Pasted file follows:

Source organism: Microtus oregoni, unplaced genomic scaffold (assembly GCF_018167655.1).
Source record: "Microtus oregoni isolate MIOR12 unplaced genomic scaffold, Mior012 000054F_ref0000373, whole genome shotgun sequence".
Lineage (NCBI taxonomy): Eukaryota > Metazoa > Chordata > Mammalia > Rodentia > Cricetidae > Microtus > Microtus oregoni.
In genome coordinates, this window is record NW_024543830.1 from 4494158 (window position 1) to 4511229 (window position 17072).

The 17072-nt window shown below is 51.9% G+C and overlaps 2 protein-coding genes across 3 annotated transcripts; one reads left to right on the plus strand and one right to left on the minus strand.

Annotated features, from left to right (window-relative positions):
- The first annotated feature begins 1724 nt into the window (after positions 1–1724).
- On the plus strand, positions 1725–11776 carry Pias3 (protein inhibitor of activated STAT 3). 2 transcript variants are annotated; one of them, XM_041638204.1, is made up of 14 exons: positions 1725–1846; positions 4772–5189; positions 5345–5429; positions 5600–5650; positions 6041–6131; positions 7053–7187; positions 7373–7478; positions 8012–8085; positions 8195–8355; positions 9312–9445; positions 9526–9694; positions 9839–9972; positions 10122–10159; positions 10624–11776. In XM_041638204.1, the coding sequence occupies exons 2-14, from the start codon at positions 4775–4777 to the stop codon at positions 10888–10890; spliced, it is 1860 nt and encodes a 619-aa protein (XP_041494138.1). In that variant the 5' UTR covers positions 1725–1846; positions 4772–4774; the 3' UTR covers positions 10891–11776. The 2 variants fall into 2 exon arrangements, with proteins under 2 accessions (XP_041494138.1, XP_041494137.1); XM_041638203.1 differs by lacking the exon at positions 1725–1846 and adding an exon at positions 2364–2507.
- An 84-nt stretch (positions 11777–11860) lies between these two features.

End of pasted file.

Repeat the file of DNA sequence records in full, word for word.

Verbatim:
Source organism: Microtus oregoni, unplaced genomic scaffold (assembly GCF_018167655.1).
Source record: "Microtus oregoni isolate MIOR12 unplaced genomic scaffold, Mior012 000054F_ref0000373, whole genome shotgun sequence".
Lineage (NCBI taxonomy): Eukaryota > Metazoa > Chordata > Mammalia > Rodentia > Cricetidae > Microtus > Microtus oregoni.
In genome coordinates, this window is record NW_024543830.1 from 4494158 (window position 1) to 4511229 (window position 17072).

The 17072-nt window shown below is 51.9% G+C and overlaps 2 protein-coding genes across 3 annotated transcripts; one reads left to right on the plus strand and one right to left on the minus strand.

Annotated features, from left to right (window-relative positions):
- The first annotated feature begins 1724 nt into the window (after positions 1–1724).
- On the plus strand, positions 1725–11776 carry Pias3 (protein inhibitor of activated STAT 3). 2 transcript variants are annotated; one of them, XM_041638204.1, is made up of 14 exons: positions 1725–1846; positions 4772–5189; positions 5345–5429; positions 5600–5650; positions 6041–6131; positions 7053–7187; positions 7373–7478; positions 8012–8085; positions 8195–8355; positions 9312–9445; positions 9526–9694; positions 9839–9972; positions 10122–10159; positions 10624–11776. In XM_041638204.1, the coding sequence occupies exons 2-14, from the start codon at positions 4775–4777 to the stop codon at positions 10888–10890; spliced, it is 1860 nt and encodes a 619-aa protein (XP_041494138.1). In that variant the 5' UTR covers positions 1725–1846; positions 4772–4774; the 3' UTR covers positions 10891–11776. The 2 variants fall into 2 exon arrangements, with proteins under 2 accessions (XP_041494138.1, XP_041494137.1); XM_041638203.1 differs by lacking the exon at positions 1725–1846 and adding an exon at positions 2364–2507.
- An 84-nt stretch (positions 11777–11860) lies between these two features.